At the Smith Island Baking Company, three women formed a production line of sorts producing Smith Island cakes, a distinctive cake of 10 to 17 thin layers with a fudge frosting. The cakes are unique to the island and date back to the 1800s with wives making something special to send husbands off for a hard day of working the water. Today, the baking company, headquartered in an old house across the street from the small post office, is owned by an investor in Washington who reportedly regularly makes the long drive to Crisfield, followed by the nearly hour ferry ride to the island. He also manages the intricate task of getting supplies to his business using the ferries and his cakes shipped out to customers around the world. In theory, he could save a lot of time and trouble by relocating the baking company to Baltimore or another major city but then, as he has been quoted saying, they wouldn’t be Smith Island cakes.

I was the only guest at Susan’s Bed and Breakfast on a recent Thursday night but the following weekend all three of her rooms were booked. It took less than an hour to tour the island on one of Susan’s bicycles and also less than an hour to realize that while Smith Island may well be imperiled by the future, it is not imperiled by the present. The island is functioning now as it has for the past four centuries. Perhaps even better, as it is increasingly an island of respite from the madness that can exist just 12 miles away on the mainland. What is more imperiled is the way of life. Many of the islanders see the offer of buyouts as a sure-fire way to accelerate what is already in slow decline. Like the cakes, ironically Maryland’s State Cake, some things simply can’t be replicated elsewhere.

Smith Island is, perhaps, the canary in the climate coal mine; an indicator of what could be to come for millions of Americans living along the coasts, including Florida. Perhaps especially Florida.

According to the Center for Environmental Studies at Florida Atlantic University, sea level had been rising an average of 1.8 millimeters per year from the end of what is known as the “Little Ice Age” of the mid 1800s until 1990. Since 1990, however, sea level has been rising an average of 3.1 millimeters per year and that rate is expected to increase. Furthermore, 4.9 million people in the nation live at an elevation of four feet or less above sea level. Of those, 2.4 million are in Florida. There are 107 towns and cities in the state in which half or more of the population lives at four feet or less. If there is indeed an imminent risk from rising waters, Florida is Smith Island on steroids in terms of that risk.

Unlike Smith Island, however, no one is calling for the evacuation of 2.4 million people in Florida, nor would that be possible in any given instant. But if the water continues to rise, it may happen gradually, of course. A summit of environmental scientists held by the Center for Environmental Studies at FAU concluded that short term measures, such as mangrove buffers, will be needed but they aren’t a long-term solution, they merely buy time. But in a world of uncertainty, there is little more valuable than time.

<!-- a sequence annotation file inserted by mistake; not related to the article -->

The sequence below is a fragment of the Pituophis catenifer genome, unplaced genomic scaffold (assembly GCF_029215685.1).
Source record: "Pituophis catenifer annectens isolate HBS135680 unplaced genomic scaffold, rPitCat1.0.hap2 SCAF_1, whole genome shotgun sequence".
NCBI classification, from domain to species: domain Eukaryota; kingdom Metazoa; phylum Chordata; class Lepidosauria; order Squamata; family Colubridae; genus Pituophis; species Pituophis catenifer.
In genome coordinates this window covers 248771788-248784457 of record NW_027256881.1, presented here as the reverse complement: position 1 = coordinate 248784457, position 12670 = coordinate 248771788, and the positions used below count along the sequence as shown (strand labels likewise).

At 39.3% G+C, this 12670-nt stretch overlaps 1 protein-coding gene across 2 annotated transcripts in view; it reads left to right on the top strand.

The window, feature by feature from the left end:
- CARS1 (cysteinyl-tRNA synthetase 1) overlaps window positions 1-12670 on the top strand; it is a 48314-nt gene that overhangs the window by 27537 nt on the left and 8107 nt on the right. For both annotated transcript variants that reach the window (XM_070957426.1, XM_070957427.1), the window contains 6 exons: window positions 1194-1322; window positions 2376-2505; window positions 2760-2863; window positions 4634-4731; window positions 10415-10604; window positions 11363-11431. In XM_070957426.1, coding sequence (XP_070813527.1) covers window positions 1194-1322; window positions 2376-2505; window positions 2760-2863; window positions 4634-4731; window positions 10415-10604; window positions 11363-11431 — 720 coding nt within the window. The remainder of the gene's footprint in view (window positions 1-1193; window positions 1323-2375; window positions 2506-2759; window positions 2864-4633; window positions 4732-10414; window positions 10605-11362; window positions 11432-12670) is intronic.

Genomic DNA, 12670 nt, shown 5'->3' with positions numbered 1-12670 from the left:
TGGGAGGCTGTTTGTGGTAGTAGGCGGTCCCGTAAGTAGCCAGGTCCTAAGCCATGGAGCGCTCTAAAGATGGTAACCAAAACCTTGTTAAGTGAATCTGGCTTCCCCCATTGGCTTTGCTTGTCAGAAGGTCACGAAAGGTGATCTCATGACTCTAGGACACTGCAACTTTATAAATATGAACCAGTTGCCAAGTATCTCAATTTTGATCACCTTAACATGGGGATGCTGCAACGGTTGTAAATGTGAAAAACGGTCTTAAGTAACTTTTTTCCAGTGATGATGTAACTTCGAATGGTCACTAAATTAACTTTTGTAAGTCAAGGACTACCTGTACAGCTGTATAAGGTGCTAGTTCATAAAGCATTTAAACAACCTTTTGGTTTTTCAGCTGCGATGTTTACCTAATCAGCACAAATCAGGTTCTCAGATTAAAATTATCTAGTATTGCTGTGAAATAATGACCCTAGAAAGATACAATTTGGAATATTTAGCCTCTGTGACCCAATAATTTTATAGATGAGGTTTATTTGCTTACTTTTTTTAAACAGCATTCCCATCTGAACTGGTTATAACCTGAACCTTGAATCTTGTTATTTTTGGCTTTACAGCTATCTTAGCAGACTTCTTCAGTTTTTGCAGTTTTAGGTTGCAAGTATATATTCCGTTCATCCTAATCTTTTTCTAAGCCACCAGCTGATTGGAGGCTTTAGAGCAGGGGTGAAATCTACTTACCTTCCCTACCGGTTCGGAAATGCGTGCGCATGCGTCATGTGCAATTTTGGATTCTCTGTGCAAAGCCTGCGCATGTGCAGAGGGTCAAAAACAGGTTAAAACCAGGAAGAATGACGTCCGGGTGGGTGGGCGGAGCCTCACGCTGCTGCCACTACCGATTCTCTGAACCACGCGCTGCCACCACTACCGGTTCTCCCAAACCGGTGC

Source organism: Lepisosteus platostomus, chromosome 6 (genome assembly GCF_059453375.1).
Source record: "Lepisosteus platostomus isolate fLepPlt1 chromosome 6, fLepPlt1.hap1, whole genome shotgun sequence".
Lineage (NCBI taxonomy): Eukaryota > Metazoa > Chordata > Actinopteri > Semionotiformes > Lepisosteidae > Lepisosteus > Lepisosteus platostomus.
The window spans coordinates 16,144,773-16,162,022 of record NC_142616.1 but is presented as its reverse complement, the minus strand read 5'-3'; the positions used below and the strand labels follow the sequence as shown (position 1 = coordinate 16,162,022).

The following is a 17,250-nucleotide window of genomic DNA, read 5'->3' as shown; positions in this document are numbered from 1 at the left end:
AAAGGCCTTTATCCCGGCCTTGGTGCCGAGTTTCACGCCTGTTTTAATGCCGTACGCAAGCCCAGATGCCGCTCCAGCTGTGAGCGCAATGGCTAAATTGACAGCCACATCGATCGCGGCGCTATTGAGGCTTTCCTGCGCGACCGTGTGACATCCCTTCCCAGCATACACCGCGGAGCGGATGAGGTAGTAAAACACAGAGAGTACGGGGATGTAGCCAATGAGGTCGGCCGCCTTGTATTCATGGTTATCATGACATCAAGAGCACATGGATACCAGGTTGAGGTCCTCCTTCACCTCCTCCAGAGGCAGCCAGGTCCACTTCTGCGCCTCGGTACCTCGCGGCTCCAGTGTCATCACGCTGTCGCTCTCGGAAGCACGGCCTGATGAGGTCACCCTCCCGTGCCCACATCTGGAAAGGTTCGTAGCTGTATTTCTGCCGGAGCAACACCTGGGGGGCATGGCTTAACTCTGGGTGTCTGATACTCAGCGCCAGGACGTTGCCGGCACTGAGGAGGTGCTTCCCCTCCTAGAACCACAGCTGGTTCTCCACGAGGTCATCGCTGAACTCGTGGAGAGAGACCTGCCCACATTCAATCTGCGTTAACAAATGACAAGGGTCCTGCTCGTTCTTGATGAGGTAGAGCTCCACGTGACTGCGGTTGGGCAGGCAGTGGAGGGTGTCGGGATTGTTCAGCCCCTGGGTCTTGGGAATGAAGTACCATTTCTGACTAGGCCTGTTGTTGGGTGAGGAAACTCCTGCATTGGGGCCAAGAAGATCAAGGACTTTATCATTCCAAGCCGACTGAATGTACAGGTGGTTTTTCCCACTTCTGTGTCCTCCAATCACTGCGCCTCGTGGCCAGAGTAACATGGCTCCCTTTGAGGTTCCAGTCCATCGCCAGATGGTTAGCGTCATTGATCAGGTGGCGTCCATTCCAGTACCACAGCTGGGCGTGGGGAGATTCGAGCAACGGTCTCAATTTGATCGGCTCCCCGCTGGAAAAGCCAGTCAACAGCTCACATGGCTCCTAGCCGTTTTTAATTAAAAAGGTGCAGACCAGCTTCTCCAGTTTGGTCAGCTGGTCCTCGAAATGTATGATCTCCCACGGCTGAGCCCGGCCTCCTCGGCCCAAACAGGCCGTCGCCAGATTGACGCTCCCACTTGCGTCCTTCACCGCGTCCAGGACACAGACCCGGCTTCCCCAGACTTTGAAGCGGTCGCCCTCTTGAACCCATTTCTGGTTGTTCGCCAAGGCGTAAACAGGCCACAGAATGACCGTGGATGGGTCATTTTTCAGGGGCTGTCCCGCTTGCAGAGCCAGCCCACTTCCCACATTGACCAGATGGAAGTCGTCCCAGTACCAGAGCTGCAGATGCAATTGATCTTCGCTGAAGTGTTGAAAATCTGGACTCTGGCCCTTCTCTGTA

Captain Otis Tayler has been running the ferry and mail boat for more than 30 years. Mitch Traphagen Photo

“If they [state and federal governments] had taken all of the money they spent on studies to actually do something we wouldn’t have a problem,” Captain Otis said. The erosion on the island is evident and pockmarked around the habitable coast is evidence of people attempting to do something about it, with pockets of riprap consisting of everything from broken chunks of concrete to old, rusted engines protecting sections of the coastline.

The FAU summit concluded that measures will need to be taken as parts of Florida’s infrastructure, including the fresh water supply, are already being impacted by higher tides. They also pointed to the Gulf Coast city of Punta Gorda, with an adaption plan that includes planned relocation.

It is possible a climatic tipping point has already passed. It is also possible there was no tipping point, that nothing can change the inevitable of a changing climate. Planning for and accommodating climate changes are necessary and that is already happening by the nation’s food producers and others. If predictions hold true, even if governments don’t act, insurance companies most certainly eventually would.

Today, as it has for much of its long history, almost everything in the Smith Island town of Ewell is centered around the church. It is a gathering place; it is the dominant structure and the physical center of the community. Faith is important here. While life in an isolated place can be idyllic, it can also be hard. Yet there is faith here in today and in tomorrow. You can stand in front of the church and stomp your foot on the ground and it feels solid, just as it did when British settlers arrived 400 years ago. Perhaps things will be different in the next decade or in the next ten decades but today, Smith Island is as real as are the homes and communities of 2.4 million people in low-lying Florida.

People pass by and wave, a few stop to chat. “You’re staying at Susan’s, right?” they ask. It’s a small town; of course they would know that. Ten or twenty minutes later, they’ll pass by and wave again. The fishing boats come and go and Captain Otis loads up mail on the Island Belle II to take to Crisfield. By 3 p.m., all five businesses are closed for the day. It is a special place, an increasingly rare place in a fast-paced world. Smith Island has, perhaps, always been imperiled, but there is faith in today.

Today, Smith Island isn’t going anywhere.

For information about Smith Island, visit

For information about Susan’s On Smith Island Bed & Breakfast, visit

For information about the 2012 FAU CES summit, visit

An interesting interactive map showing the possible effects of rising sea levels may be found at